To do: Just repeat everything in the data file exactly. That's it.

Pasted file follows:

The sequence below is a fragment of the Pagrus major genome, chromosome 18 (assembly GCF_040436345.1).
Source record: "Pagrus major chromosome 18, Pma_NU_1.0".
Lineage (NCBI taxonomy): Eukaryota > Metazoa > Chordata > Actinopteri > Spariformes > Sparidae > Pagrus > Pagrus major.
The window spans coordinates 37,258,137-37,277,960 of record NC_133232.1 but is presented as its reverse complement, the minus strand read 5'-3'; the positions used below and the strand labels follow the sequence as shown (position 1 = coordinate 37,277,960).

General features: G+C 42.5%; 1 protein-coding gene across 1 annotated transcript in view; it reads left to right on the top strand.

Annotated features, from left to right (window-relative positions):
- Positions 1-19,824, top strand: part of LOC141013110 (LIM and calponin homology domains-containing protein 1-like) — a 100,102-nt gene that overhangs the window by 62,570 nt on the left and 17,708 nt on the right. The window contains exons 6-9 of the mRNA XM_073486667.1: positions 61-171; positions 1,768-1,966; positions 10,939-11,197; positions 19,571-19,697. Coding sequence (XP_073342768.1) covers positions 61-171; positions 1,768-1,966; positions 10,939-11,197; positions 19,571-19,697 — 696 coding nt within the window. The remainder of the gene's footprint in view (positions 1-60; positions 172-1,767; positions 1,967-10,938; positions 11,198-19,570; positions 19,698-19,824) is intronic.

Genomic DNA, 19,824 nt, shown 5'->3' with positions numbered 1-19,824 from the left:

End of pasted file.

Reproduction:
The sequence below is a fragment of the Pagrus major genome, chromosome 18 (assembly GCF_040436345.1).
Source record: "Pagrus major chromosome 18, Pma_NU_1.0".
Lineage (NCBI taxonomy): Eukaryota > Metazoa > Chordata > Actinopteri > Spariformes > Sparidae > Pagrus > Pagrus major.
The window spans coordinates 37,258,137-37,277,960 of record NC_133232.1 but is presented as its reverse complement, the minus strand read 5'-3'; the positions used below and the strand labels follow the sequence as shown (position 1 = coordinate 37,277,960).

General features: G+C 42.5%; 1 protein-coding gene across 1 annotated transcript in view; it reads left to right on the top strand.

Annotated features, from left to right (window-relative positions):
- Positions 1-19,824, top strand: part of LOC141013110 (LIM and calponin homology domains-containing protein 1-like) — a 100,102-nt gene that overhangs the window by 62,570 nt on the left and 17,708 nt on the right. The window contains exons 6-9 of the mRNA XM_073486667.1: positions 61-171; positions 1,768-1,966; positions 10,939-11,197; positions 19,571-19,697. Coding sequence (XP_073342768.1) covers positions 61-171; positions 1,768-1,966; positions 10,939-11,197; positions 19,571-19,697 — 696 coding nt within the window. The remainder of the gene's footprint in view (positions 1-60; positions 172-1,767; positions 1,967-10,938; positions 11,198-19,570; positions 19,698-19,824) is intronic.

Genomic DNA, 19,824 nt, shown 5'->3' with positions numbered 1-19,824 from the left: